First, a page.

Barab'bas - The Barab'bas Tapes
Experimental The weekend when Easter and Passover overlap seems the most apropos time of year to review a group that derives its name from Jesus Barabbas, who was sentenced to death by crucifixion alongside another fellow named Jesus (who gets all the press these days), but was spared being nailed to a tree by a combination of Passover tradition and popular vote.

Barab'bas, who bill themselves as an 'open-ended music-collective', put together 'The Barab'bas Tapes', a 5-track release of experimental music made up of electronics, field recordings, improvised instruments, and vocals. Despite the name and the imagery they use on the album cover, the tracks found here appear o have little or nothing to do with Biblical themes at all.

Listening through this short release of loops, electronic music, noise of various colors, and heavily obscured vocals, I felt transported back the days when experimental music first started to show up among tape traders. Most of the tracks, like the opener, 'The Crash' are built upon growing layers of weird loops, repetitive low frequency noise that fades in and out with noticeable heavy panning, vocal loops. Some of the tracks have more ambient feel, like 'Chandreshekar Limit' and 'Obsidian', and they all dispense with common musical devices such as time signatures. Also, the noise aspect of the music is kept in check; this never turns into wall-of-noise power electronics, but various shades of noise are employed throughout.

All in all, Barab'bas brings to mind the crop of experimental artists of the 80's who brought together a combination of electronic music, cut-ups, field recordings, and acoustic instruments to create something unique. Thousands of these acts have come and gone over the last several decades. Some, like Smegma and Nurse With Wound, have endured and evolved; I'm glad to see the tradition of the pseudo-anonymous experimental act continues to live on.

The music here reasonably interesting and feels purposeful. Unfortunately, one of the drawbacks of experimental music in this vein is that with decades of preceding works, it' are only a handful of experimental acts that are adept at bringing the listener fully into the experience outside of a live performance. I'd enjoy a live Barab'bas performance, but the digital version doesn't quite enthrall me. At the same time, the group has made its work available for free on Bandcamp, so if you enjoy discovering new experimental acts, I would encourage you to do as the crowd did on Passover so many years ago and cry, "Free Barabbas!"
3
Brutal Resonance

Barab'bas - The Barab'bas Tapes

5.0
"Mediocre"
N/A
Electroracle
Released off label 2010
The weekend when Easter and Passover overlap seems the most apropos time of year to review a group that derives its name from Jesus Barabbas, who was sentenced to death by crucifixion alongside another fellow named Jesus (who gets all the press these days), but was spared being nailed to a tree by a combination of Passover tradition and popular vote.

Barab'bas, who bill themselves as an 'open-ended music-collective', put together 'The Barab'bas Tapes', a 5-track release of experimental music made up of electronics, field recordings, improvised instruments, and vocals. Despite the name and the imagery they use on the album cover, the tracks found here appear o have little or nothing to do with Biblical themes at all.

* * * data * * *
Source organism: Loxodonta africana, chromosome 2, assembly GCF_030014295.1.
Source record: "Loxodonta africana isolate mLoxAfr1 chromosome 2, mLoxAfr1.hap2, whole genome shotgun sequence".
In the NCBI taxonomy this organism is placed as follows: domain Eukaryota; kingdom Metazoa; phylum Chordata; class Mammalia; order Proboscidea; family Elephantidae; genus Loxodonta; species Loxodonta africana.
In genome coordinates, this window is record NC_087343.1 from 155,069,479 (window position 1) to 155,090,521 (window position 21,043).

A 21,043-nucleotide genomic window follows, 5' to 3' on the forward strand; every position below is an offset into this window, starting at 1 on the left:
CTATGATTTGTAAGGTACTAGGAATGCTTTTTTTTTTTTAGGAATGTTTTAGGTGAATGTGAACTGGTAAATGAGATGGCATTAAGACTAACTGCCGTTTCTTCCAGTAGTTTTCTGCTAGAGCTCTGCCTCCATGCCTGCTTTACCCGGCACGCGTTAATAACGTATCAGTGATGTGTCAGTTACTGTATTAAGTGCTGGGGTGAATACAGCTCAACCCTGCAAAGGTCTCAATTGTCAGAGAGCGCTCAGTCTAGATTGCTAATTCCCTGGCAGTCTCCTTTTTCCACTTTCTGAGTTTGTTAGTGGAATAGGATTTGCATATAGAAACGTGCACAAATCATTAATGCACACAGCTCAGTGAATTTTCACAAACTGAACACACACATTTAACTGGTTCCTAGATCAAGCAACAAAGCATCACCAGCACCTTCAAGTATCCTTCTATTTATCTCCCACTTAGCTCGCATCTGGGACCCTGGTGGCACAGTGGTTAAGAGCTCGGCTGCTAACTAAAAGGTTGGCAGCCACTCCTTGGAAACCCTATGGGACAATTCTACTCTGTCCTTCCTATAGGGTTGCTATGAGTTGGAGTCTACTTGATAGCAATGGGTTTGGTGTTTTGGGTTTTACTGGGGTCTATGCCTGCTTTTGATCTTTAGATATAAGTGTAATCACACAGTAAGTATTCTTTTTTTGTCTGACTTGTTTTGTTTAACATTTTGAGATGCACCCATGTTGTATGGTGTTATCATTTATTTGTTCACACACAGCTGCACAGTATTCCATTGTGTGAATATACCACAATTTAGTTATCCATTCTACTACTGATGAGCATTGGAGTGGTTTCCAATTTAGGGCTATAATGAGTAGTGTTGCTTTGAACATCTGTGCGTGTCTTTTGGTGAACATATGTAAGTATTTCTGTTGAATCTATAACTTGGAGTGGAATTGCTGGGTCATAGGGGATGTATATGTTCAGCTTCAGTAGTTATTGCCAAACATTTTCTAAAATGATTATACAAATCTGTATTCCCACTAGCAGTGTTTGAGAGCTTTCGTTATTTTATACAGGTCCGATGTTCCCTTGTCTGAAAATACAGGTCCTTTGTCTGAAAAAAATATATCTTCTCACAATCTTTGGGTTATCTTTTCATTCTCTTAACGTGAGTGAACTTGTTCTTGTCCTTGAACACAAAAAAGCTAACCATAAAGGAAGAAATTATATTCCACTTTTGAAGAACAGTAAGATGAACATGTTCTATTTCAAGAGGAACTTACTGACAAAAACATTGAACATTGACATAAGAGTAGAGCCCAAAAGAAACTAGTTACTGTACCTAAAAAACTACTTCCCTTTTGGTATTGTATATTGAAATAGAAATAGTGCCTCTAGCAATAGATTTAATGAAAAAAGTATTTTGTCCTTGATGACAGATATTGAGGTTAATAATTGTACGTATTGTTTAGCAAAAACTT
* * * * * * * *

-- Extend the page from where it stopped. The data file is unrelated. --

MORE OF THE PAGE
Listening through this short release of loops, electronic music, noise of various colors, and heavily obscured vocals, I felt transported back the days when experimental music first started to show up among tape traders. Most of the tracks, like the opener, 'The Crash' are built upon growing layers of weird loops, repetitive low frequency noise that fades in and out with noticeable heavy panning, vocal loops. Some of the tracks have more ambient feel, like 'Chandreshekar Limit' and 'Obsidian', and they all dispense with common musical devices such as time signatures. Also, the noise aspect of the music is kept in check; this never turns into wall-of-noise power electronics, but various shades of noise are employed throughout.

All in all, Barab'bas brings to mind the crop of experimental artists of the 80's who brought together a combination of electronic music, cut-ups, field recordings, and acoustic instruments to create something unique. Thousands of these acts have come and gone over the last several decades. Some, like Smegma and Nurse With Wound, have endured and evolved; I'm glad to see the tradition of the pseudo-anonymous experimental act continues to live on.

The music here reasonably interesting and feels purposeful. Unfortunately, one of the drawbacks of experimental music in this vein is that with decades of preceding works, it' are only a handful of experimental acts that are adept at bringing the listener fully into the experience outside of a live performance. I'd enjoy a live Barab'bas performance, but the digital version doesn't quite enthrall me. At the same time, the group has made its work available for free on Bandcamp, so if you enjoy discovering new experimental acts, I would encourage you to do as the crowd did on Passover so many years ago and cry, "Free Barabbas!"
Apr 09 2012

Off label

Official release released by the artist themselves without the backing of a label.

Karl Middlebrooks

info@brutalresonance.com
Writer and contributor on Brutal Resonance

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